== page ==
The Challenger Disaster: TV Review

Science Channel's The Challenger Disaster Still - H 2013
Science Channel

Science Channel's The Challenger Disaster Still - H 2013

William Hurt plays Nobel Prize-winning scientist Richard Feynman, who resists attempts to cover up the truth and find out what really went wrong with the space shuttle that blew up on national television, killing the first teacher-in-space, Christa McAuliffe and six other crewmembers in 1986. 

Science Channel and BBC land William Hurt and other fine actors to make the space shuttle tragedy into a surprisingly solid biopic worth watching.

Everybody wants in the scripted game, but most firsts are painful lessons in just how hard it is to get fiction right. That first comedy is often lame. That first drama often pales in comparison to what’s already out there. Channels devoted to unscripted fare often find that diversifying their content is easier in concept than execution.

However, in something of a miracle or at least a wonderful surprise, the Science Channel, in association with the BBC, has delivered a little gem in The Challenger Disaster (Nov. 16, 9 p.m., also shown on Discovery Channel).

The film flies on the back of William Hurt, who delivers yet another incredible performance, this time as the famous physicist, Nobel Prize-winning scientist Richard Feynman.

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Feynman is the only truly independent member of the Presidential Commission tasked with finding out why the Challenger shuttle exploded 73 seconds into its flight in 1986, killing all seven crewmembers, including schoolteacher Christa McAuliffe.

Many biopics fail because they can’t muster enough drama – the kind that equals that of the subject matter or elevates a staid but important event. In this case, the Science Channel has an event that millions of people remember (and many witnessed live on television), and one where the drama is literally the explosion itself. And yet the seemingly mundane search for the truth by a committee takes flight precisely because Hurt is one of those rare actors who is constantly magnetic in every scene, no matter how devoid of action. And then there’s the fact that the real-life Feynman was himself a riveting character and, in this particular instance, a relentless force for scientific truth when confronted by numerous obstacles.

The Challenger Disaster makes it clear early on that NASA is in full-on protection mode and paints the head of the Presidential Commission, William Rogers (Brian Dennehy), as wanting everybody on the same page: What happened was a freak accident that couldn’t have been prevented.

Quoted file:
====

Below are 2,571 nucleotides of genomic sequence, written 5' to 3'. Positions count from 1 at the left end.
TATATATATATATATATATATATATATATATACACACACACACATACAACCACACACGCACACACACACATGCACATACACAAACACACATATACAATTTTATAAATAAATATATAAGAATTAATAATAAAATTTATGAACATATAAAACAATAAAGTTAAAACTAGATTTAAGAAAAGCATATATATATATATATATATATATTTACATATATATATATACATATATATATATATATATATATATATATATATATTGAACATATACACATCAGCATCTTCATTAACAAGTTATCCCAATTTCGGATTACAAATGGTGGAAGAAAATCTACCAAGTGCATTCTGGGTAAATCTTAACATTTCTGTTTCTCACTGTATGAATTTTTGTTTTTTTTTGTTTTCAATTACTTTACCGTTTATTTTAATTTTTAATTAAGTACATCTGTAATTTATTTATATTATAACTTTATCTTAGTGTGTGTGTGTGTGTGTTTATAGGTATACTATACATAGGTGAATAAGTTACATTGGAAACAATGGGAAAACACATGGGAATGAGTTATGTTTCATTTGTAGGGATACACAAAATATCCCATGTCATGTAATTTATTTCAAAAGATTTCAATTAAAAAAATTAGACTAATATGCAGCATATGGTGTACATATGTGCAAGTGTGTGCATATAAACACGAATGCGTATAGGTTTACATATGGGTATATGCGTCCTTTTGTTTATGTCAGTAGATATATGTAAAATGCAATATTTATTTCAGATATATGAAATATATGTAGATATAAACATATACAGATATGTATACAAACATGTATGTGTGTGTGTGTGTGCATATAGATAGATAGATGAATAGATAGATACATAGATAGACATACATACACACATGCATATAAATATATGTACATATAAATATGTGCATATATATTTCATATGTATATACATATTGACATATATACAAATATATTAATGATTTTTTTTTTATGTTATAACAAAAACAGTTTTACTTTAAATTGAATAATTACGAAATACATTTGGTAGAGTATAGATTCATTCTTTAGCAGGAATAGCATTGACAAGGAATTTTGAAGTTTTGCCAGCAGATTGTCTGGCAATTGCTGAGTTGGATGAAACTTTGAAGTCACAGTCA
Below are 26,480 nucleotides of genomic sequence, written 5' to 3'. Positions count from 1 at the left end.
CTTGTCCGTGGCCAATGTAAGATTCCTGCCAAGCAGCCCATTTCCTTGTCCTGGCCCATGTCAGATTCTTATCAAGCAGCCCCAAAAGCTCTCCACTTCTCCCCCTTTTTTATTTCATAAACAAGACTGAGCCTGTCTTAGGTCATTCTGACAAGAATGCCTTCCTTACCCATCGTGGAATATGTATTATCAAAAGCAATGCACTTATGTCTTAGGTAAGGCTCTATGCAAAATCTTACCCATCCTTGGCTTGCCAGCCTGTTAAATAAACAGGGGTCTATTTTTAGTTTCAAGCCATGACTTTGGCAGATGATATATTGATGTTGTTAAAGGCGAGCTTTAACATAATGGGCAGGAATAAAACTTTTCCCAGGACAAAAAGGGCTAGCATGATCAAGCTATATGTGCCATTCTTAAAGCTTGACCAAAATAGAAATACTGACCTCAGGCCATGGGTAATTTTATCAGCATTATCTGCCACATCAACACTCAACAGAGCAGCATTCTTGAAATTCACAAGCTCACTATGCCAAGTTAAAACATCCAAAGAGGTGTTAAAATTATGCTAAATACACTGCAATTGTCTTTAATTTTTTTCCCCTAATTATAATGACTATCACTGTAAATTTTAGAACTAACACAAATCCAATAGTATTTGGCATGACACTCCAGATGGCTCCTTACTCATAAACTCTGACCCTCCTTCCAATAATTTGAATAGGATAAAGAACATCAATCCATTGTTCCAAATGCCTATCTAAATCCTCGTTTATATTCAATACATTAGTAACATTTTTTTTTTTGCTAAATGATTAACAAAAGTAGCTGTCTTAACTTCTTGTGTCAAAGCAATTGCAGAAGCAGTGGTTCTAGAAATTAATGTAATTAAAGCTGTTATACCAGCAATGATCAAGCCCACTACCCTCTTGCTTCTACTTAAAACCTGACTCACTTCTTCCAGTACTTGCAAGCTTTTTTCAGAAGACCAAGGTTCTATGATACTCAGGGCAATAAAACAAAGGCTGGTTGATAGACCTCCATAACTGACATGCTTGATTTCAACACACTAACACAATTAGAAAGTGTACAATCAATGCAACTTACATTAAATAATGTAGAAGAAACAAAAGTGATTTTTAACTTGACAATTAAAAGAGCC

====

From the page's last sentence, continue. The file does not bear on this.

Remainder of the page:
But Feynman, who was asked to be on the panel by a former student and NASA’s acting administrator, William Robert Graham, was battling cancer and was reluctant to even be on the commission, so the last thing he wants is to do is waste his time and participate in what quickly starts looking like a cover-up.

Hurt deftly manages to immediately bring Feynman to life – no small feat in a film that clocks in at roughly an hour and a half. If you’re going to get into the scripted game as the Science Channel is here, it helps to have the BBC do the bulk of the heavy lifting. Written by Kate Gartside and directed by James Hawes, The Challenger Disaster adeptly uses its story time by leaning on Hurt to capture Feynman’s brilliance and captivating personality while also showing that Feynman’s own sense of compressed mortality and his adherence to scientific truth helped stop what could have been a whitewash.

Feynman, struggling with his health concerns and his own natural inclination to, at that point in his life, be at home in California, listening to music and puttering around the house, doesn’t believe in sitting around when a mystery needs solving. The film is based on his book What Do You Care What Other People Think?

Bruce Greenwood also does fine work as U.S. Air Force General Donald Kutyna, who helps make it clear that Feynman’s independence is essential to discovering the truth, since everyone else on the commission (including Kutyna) is compromised in some way by their associations with NASA, the government or the military.

Credit the Science Channel with figuring out that this story had the kind of smarts and scientific elements at its core to be a great fit and perfect fodder for its foray into scripted material. Feynman’s scientific sleuthing, quick mind and ability to relate complex ideas to laypeople with ease is just the kind of combination the Science Channel should have been seeking out. It just got lucky that both Feynman and Hurt – and the story itself – are pretty damned compelling.

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